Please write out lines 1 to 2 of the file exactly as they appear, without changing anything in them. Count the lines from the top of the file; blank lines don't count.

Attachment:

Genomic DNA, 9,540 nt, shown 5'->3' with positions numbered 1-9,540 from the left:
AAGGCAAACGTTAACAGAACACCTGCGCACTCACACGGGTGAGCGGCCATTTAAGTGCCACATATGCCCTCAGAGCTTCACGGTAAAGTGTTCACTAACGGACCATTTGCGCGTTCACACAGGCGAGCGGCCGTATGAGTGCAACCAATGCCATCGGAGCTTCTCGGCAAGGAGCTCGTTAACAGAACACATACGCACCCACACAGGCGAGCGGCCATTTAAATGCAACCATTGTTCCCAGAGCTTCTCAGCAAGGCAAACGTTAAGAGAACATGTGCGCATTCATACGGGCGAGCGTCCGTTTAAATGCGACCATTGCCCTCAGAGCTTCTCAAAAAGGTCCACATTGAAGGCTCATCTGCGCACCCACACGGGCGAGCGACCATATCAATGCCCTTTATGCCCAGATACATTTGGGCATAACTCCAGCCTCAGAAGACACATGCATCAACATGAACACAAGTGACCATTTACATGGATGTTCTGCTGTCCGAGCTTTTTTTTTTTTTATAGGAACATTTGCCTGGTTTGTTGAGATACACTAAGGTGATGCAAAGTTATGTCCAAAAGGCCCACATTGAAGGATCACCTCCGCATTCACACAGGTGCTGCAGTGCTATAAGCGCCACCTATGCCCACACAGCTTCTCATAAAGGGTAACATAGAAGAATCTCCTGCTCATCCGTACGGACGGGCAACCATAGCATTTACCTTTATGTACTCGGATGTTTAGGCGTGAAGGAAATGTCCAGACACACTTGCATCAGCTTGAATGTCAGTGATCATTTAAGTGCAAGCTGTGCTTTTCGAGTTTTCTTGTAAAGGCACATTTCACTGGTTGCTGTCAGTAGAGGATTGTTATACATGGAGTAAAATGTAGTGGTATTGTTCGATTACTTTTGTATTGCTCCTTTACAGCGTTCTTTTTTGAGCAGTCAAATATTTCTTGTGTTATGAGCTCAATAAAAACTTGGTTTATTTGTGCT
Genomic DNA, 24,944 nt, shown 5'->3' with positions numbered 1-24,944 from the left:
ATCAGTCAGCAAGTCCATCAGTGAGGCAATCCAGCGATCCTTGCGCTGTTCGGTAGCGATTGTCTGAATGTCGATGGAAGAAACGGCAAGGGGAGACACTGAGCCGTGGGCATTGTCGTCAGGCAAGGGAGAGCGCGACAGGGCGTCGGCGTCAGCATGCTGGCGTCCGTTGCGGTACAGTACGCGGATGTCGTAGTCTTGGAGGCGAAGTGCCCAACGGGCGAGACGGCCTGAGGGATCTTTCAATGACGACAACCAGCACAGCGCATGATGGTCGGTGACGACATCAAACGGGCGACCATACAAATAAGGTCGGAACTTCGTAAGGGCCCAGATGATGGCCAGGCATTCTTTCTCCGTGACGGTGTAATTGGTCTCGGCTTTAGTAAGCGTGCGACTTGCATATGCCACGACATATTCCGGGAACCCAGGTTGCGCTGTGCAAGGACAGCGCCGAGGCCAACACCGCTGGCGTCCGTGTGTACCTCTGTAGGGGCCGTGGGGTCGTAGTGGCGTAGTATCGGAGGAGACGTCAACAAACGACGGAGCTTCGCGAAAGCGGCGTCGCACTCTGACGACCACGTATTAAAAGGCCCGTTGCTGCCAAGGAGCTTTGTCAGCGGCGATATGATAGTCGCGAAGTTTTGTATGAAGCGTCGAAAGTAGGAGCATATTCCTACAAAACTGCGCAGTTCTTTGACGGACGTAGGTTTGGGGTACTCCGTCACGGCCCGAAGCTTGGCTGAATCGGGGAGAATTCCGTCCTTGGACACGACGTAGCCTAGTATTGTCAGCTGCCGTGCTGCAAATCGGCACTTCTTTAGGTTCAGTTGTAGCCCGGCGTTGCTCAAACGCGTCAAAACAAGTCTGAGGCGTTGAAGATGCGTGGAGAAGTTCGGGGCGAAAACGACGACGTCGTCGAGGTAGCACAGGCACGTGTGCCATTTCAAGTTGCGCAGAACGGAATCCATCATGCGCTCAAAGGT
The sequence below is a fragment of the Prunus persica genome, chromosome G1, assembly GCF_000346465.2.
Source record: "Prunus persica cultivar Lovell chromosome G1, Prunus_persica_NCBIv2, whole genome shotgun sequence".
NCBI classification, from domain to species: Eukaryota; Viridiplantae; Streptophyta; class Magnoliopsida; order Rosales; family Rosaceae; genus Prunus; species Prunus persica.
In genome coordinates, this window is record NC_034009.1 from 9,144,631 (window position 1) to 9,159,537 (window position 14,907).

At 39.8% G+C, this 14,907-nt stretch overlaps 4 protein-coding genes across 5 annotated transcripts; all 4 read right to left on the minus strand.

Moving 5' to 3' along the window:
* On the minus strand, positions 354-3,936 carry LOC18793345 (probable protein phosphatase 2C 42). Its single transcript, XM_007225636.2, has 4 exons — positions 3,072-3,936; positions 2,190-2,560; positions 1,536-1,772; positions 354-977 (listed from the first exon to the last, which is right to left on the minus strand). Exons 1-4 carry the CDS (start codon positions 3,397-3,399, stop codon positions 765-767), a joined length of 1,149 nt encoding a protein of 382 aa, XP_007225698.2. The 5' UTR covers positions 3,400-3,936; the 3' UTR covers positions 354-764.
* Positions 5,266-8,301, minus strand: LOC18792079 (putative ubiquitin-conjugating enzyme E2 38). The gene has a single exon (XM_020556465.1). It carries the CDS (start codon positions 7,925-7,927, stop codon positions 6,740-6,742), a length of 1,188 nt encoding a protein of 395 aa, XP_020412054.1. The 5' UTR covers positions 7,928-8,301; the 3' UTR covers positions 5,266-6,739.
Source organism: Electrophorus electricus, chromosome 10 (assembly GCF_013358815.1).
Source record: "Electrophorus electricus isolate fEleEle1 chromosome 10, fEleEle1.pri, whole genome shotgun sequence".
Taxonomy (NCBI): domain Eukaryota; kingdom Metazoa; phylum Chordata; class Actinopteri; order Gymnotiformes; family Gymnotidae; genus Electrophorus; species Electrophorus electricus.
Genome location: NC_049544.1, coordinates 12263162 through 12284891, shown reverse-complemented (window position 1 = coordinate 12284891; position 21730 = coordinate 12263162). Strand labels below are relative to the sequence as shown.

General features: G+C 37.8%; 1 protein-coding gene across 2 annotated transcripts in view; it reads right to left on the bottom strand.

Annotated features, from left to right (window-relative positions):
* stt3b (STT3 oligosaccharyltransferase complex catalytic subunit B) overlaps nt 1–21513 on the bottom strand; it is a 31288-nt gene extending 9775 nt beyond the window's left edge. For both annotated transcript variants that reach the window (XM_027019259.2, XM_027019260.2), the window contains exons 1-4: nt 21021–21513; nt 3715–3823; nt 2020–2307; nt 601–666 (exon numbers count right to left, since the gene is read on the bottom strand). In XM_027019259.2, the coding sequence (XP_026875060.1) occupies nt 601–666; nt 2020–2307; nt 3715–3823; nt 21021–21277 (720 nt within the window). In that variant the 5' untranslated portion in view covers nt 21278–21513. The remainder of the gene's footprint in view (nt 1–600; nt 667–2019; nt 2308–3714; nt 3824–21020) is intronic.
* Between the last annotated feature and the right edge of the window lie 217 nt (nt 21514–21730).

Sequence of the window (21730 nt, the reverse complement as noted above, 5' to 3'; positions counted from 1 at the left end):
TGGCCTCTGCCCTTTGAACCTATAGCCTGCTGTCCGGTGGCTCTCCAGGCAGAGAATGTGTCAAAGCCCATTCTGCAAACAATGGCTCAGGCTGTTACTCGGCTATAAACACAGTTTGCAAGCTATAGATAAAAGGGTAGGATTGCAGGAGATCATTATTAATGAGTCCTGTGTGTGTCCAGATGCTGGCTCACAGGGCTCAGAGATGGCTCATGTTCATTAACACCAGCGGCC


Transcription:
Genomic DNA, 9,540 nt, shown 5'->3' with positions numbered 1-9,540 from the left:
AAGGCAAACGTTAACAGAACACCTGCGCACTCACACGGGTGAGCGGCCATTTAAGTGCCACATATGCCCTCAGAGCTTCACGGTAAAGTGTTCACTAACGGACCATTTGCGCGTTCACACAGGCGAGCGGCCGTATGAGTGCAACCAATGCCATCGGAGCTTCTCGGCAAGGAGCTCGTTAACAGAACACATACGCACCCACACAGGCGAGCGGCCATTTAAATGCAACCATTGTTCCCAGAGCTTCTCAGCAAGGCAAACGTTAAGAGAACATGTGCGCATTCATACGGGCGAGCGTCCGTTTAAATGCGACCATTGCCCTCAGAGCTTCTCAAAAAGGTCCACATTGAAGGCTCATCTGCGCACCCACACGGGCGAGCGACCATATCAATGCCCTTTATGCCCAGATACATTTGGGCATAACTCCAGCCTCAGAAGACACATGCATCAACATGAACACAAGTGACCATTTACATGGATGTTCTGCTGTCCGAGCTTTTTTTTTTTTTATAGGAACATTTGCCTGGTTTGTTGAGATACACTAAGGTGATGCAAAGTTATGTCCAAAAGGCCCACATTGAAGGATCACCTCCGCATTCACACAGGTGCTGCAGTGCTATAAGCGCCACCTATGCCCACACAGCTTCTCATAAAGGGTAACATAGAAGAATCTCCTGCTCATCCGTACGGACGGGCAACCATAGCATTTACCTTTATGTACTCGGATGTTTAGGCGTGAAGGAAATGTCCAGACACACTTGCATCAGCTTGAATGTCAGTGATCATTTAAGTGCAAGCTGTGCTTTTCGAGTTTTCTTGTAAAGGCACATTTCACTGGTTGCTGTCAGTAGAGGATTGTTATACATGGAGTAAAATGTAGTGGTATTGTTCGATTACTTTTGTATTGCTCCTTTACAGCGTTCTTTTTTGAGCAGTCAAATATTTCTTGTGTTATGAGCTCAATAAAAACTTGGTTTATTTGTGCT